Home TV Shows Reviews ‘Break Point’ (2023) Netflix Series Review - This Tennis Documentary Has Nothing New To Say

‘Break Point’ (2023) Netflix Series Review - This Tennis Documentary Has Nothing New To Say

This docu-series follows some of the world’s most talented tennis players as they swing for greatness and Grand Slams through an action-packed season

Vikas Yadav - Sat, 14 Jan 2023 12:59:10 +0000 2150 Views
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I have recently started to avoid most of the documentaries that release on Netflix. The problem is that they all lack creative zeal and merely serve as surface-level fact-dispensing machines. Sometimes, there is no distinction between a Wikipedia page and a Netflix documentary. If you have seen one, you have seen them all. You know the drill. The people look at the camera and talk about the subject. There are times when we see them walk to their chairs and take their position, which is the documentary's way of spicing things up. Meanwhile, the visuals simply act as a manipulative device. They are used as an extension of the words being spoken by the interviewees.


Break Point, the new Netflix documentary series, follows some of the most talented tennis players as they sweat and swing for awards and glory. Players like Nick Kyrgios, Matteo Berrettini, Paula Badosa, and more talk about the stress and arduous training one goes through while aiming for Grand Slams. Everyone wants to win, but only a few are able to reach the top. Break Point makes one thing absolutely clear: Hard work won't always give you that precious prize or medal, but without it, you also don't have a shot at success. In Break Point, we watch the players giving their best. However, not all of them make it to the finals or win the Grand Slam. But if they give up and drop out of the race, they won't ever be able to win Grand Slams.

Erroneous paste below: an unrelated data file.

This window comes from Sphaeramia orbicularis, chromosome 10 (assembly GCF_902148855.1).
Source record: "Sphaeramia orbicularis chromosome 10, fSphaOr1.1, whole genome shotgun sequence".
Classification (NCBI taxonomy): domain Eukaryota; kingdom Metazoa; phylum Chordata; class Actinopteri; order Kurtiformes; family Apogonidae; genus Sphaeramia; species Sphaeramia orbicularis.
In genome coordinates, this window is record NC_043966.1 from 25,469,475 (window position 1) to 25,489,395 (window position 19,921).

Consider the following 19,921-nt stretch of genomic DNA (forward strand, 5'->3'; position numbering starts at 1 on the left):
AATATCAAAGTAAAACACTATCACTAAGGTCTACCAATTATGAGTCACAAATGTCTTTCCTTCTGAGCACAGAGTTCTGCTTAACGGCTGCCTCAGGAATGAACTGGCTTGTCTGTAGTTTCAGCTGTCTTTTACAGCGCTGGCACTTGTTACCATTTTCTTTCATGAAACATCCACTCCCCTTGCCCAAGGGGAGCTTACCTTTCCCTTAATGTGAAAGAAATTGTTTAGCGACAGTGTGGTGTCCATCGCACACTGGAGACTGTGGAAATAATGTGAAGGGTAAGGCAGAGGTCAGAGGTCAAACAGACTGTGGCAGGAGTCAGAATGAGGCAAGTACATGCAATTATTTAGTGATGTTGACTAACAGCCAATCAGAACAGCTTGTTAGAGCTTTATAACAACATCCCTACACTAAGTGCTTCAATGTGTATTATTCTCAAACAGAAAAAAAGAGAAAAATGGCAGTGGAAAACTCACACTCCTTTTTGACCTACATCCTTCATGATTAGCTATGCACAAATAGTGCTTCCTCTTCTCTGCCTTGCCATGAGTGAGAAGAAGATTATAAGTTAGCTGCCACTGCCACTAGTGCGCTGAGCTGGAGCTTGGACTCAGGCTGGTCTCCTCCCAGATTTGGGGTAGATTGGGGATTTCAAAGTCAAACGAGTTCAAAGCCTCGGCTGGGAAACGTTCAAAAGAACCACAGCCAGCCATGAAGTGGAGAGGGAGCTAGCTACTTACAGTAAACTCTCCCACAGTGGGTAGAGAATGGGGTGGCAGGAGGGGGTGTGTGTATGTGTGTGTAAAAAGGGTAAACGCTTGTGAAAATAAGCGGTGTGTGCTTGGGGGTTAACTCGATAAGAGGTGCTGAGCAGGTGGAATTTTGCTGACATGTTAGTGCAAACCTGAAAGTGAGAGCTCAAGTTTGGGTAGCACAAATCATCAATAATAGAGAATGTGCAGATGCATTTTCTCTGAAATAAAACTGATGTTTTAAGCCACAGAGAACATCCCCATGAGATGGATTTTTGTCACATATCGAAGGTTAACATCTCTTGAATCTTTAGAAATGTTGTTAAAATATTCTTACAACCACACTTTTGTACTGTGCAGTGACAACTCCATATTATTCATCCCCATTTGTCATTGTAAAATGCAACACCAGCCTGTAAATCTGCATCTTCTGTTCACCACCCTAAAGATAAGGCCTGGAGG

All that sounds fine and pleasing. But the issue with Break Point is that it doesn't have anything new to say. We are told that these tennis players face a lot of pressure and how it's frustrating when you are close to winning and then lose the match. But we knew that! Of course, being a professional tennis (or any sports) player is not child's play. Any profession that gives you fame is bound to come with extreme challenges. An amateur doesn't have a fan following or gets to be on national television. To achieve those accomplishments, you must work harder than an ordinary man. And yes, that will result in burnout and mental pressure.


Break Point tells us that a tennis player is like a common man. They, too, suffer from anxiety and depression, and their glossy social media life is different from their real one. Well, duh! Tell us something we don't know. For instance, Nick's mother informs us that he went through unhappy times. What happened? Instead of diving into specific details, Break Point gives us news headlines calling Nick a "bad boy." That's something we are told before this moment, so it adds nothing new to the table. Similarly, Maria Sakkari's mother mentions that her daughter sacrificed a lot, but we are not told about those sacrifices. The tennis matches are edited with such a breakneck pace that they gradually numb our senses.


Ultimately, you are left with only a handful of pleasures, like that scene where Nick apologizes to her girlfriend for being sweaty or the one where Matteo and Ajla Tomljanović watch a movie. A sweet bit of information comes from Ons Jabeur's side as we learn about her husband doubling up as a fitness coach for her. We are also told about the sponsorship problem - How it becomes a disaster for a player coming from a small country. And we find out that it's difficult for women to come back to tennis after having kids (their body undergoes a change). But even these delightful pieces cannot entirely remove the ennui that sets in while watching Break Point. The series is basically a collection of tennis match footage masquerading as an eye-opening documentary.


Final Score- [3.5/10]
Reviewed by - Vikas Yadav
Follow @vikasonorous on Twitter
Publisher at Midgard Times

 

 

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